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Burrous v. Commonwealth

Court of Appeals of Virginia

December 12, 2017

ANDREW VOJUAN BURROUS
v.
COMMONWEALTH OF VIRGINIA

         FROM THE CIRCUIT COURT OF THE CITY OF FREDERICKSBURG Sarah L. Deneke, Judge

          Christopher M. Reyes (Spencer, Meyer, Koch & Cornick, PLC, on brief), for appellant.

          Donald E. Jeffrey, III, Senior Assistant Attorney General (Mark R. Herring, Attorney General, on brief), for appellee.

          Present: Judges Humphreys, Beales and Alston Argued at Richmond, Virginia

          OPINION

          RANDOLPH A. BEALES, JUDGE

         At the conclusion of a bench trial, Andrew Vojuan Burrous ("appellant") was convicted of two counts of robbery, one count of attempted robbery, and one count of wearing a mask in public. On appeal, appellant argues that the evidence was insufficient "to find Appellant guilty when the only identification of Appellant was through the use of DNA evidence." We disagree with appellant's argument and characterization of the evidence, and we affirm appellant's convictions for the following reasons.

         Background

         Viewing the evidence in the light most favorable to the Commonwealth, as we must since it was the prevailing party in the trial court, Riner v. Commonwealth, 268 Va. 296, 330, 601 S.E.2d 555, 574 (2004), the evidence at trial established that Karen Moore was a store manager at a Dollar Tree store in Fredericksburg, Virginia. On September 5, 2015, at around 10:20 or 10:30 p.m., Moore was walking out of the Dollar Tree with a coworker and the coworker's boyfriend, when two men came running out of the woods toward her. She managed to get into her car and shut the door. One of the men wrestled the door open before she could lock it, but Moore was able to push him back and then close and lock the door, securing herself and her belongings inside her vehicle.

         At that point, the men walked toward Moore's coworker, April Brown, and her boyfriend, Jerome Barnes. One of the robbers wrestled with Brown as he ripped off her backpack. The robbers were also successful in taking Barnes's wallet and a Dollar Tree bag containing some food and sodas. One of the assailants came back to Moore's car, and attempted to break the window. He hit it forcefully enough to break the plastic rain guard. Ultimately, the two men ran away toward a pond and a wooded area, in the direction of a Sport and Health fitness center.

         Following the incident, the police were called out to the Dollar Tree. A police canine, who was "trained to track narcotics and scent apprehension, " was used in an attempt to locate evidence. Deputy Sheriff William Wright, the canine handler, testified that the dog was "looking for the freshest stream of odor." Wright testified that the dog led him around the retention pond and around a dumpster at the back side of the Sport and Health. Within fifteen feet of the dumpster, the dog located a black and white cloth bandana. The dog also located a white Dollar Tree plastic bag behind the Sport and Health, and a grey sweatshirt in the pond. The police also recovered a black face mask on the brick ledge encompassing the dumpster.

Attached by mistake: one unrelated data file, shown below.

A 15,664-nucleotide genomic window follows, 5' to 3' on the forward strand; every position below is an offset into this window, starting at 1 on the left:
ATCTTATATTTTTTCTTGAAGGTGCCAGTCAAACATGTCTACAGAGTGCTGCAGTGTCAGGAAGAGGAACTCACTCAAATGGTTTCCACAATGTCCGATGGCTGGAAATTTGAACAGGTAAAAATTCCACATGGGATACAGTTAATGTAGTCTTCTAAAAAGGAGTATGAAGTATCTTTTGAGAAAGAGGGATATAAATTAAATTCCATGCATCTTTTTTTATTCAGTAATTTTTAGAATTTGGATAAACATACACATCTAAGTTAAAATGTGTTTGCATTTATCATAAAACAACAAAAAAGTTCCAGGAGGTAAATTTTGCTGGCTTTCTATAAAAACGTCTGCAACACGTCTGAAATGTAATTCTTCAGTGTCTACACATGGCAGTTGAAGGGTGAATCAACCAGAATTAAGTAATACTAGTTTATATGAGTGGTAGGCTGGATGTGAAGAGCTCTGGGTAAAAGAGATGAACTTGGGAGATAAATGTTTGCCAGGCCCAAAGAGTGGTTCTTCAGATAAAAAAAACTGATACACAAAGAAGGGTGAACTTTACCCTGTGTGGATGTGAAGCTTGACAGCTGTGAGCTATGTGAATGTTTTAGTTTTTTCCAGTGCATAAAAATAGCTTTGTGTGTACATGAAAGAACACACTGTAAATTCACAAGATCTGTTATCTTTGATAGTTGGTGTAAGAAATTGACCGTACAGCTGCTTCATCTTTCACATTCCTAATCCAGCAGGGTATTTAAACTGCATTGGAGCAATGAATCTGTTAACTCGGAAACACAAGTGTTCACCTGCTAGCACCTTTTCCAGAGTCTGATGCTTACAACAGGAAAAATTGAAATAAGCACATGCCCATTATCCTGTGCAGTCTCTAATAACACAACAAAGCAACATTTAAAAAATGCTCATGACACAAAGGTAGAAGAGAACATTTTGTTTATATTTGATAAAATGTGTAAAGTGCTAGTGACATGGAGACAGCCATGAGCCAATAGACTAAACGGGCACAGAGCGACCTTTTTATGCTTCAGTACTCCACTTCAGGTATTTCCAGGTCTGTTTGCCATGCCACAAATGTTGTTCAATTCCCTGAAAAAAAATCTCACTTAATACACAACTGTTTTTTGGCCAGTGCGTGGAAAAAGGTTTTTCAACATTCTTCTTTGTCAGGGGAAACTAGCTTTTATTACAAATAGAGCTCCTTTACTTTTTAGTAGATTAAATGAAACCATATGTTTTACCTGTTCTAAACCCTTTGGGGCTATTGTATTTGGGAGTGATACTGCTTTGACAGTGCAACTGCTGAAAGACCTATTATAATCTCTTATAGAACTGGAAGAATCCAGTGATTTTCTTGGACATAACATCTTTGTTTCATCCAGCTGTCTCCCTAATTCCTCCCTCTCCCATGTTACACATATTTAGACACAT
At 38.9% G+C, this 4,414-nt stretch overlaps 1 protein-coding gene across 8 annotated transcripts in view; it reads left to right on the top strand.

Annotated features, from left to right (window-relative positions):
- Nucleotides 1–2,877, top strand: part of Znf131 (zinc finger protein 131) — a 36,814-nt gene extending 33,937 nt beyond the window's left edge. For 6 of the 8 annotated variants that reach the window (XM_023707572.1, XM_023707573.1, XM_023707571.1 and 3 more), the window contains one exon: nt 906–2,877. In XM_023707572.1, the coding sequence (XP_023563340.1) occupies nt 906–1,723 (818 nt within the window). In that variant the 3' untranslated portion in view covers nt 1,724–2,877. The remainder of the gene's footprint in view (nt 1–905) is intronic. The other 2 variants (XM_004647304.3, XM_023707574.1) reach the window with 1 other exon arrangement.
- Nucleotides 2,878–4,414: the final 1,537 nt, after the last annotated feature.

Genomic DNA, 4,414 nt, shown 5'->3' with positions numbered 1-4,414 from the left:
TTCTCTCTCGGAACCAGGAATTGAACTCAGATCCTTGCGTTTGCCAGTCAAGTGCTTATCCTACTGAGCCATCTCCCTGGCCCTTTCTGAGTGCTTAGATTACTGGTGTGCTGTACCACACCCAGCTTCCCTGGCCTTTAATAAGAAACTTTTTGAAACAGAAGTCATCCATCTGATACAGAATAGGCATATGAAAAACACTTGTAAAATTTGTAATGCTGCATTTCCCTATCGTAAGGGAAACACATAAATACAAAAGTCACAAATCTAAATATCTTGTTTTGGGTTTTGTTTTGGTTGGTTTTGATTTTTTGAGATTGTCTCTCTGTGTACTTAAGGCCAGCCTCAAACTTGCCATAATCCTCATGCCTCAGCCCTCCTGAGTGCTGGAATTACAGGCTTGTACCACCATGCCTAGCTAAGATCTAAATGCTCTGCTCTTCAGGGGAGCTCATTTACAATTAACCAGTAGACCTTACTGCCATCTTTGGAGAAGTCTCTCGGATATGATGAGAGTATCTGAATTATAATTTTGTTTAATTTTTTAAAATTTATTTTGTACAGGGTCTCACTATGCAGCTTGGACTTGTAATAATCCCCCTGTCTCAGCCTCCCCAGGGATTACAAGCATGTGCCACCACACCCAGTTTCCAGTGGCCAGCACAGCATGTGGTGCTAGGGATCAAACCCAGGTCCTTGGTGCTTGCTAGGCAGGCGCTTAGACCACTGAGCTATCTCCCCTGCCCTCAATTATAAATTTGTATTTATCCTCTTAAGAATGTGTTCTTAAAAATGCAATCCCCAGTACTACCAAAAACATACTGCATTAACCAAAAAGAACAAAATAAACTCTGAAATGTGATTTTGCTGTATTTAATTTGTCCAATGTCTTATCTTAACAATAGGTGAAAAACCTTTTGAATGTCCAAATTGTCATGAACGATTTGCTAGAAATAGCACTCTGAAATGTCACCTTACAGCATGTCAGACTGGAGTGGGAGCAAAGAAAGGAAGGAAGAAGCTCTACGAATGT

The Commonwealth produced certificates of analysis from the Department of Forensic Science, the accuracy of which appellant did not dispute. On the certificate of analysis of the bandana, the results stated, "A DNA profile was developed from the bandana. This profile was searched against the Virginia DNA Data Bank and found to be consistent with the following individual: Name: Andrew V. Burrous." In contrast, the analysis of the mask resulted in the development of a major profile and a minor profile. It stated, "A DNA mixture profile was developed from the interior face area of the mask. The major profile developed from this mixture was searched against the Virginia DNA Data Bank and no DNA profile consistent with this profile was found." The certificate also noted that the minor profile was not suitable for comparison against the National or the Virginia DNA Data Bank. Another certificate of analysis analyzed buccal swabs from appellant and noted that appellant:

cannot be eliminated as a contributor of the DNA profile previously developed from the bandana . . . . The probability of selecting an unrelated individual with a DNA profile matching that developed from the bandana at the PowerPlex® 16 loci is 1 in greater than 7.2 billion (which is approximately the world population) in the Caucasian, Black and Hispanic populations.

         At trial, Barnes testified that one of the robbers was wearing a bandana while the other was wearing "a ski mask or something." The Commonwealth introduced a photograph of the bandana the police canine found at the scene and asked Barnes, "Is that the bandana you saw that night?" to which Barnes responded, "Yes." The same photograph was shown to Brown, and she also testified that the bandana in the photograph was the one worn by the individual who grabbed her backpack. Brown repeated her testimony on cross-examination. Defense counsel asked, "Are you sure this is the bandana that was worn?" to which Brown responded, "It was worn across his face." Sergeant Mary Mason, the primary detective assigned to the robbery, was also shown this photograph of the bandana, and she confirmed it was the bandana the police found on the night of the robbery.

         Also introduced were photographs of appellant printed from a Facebook page, ...


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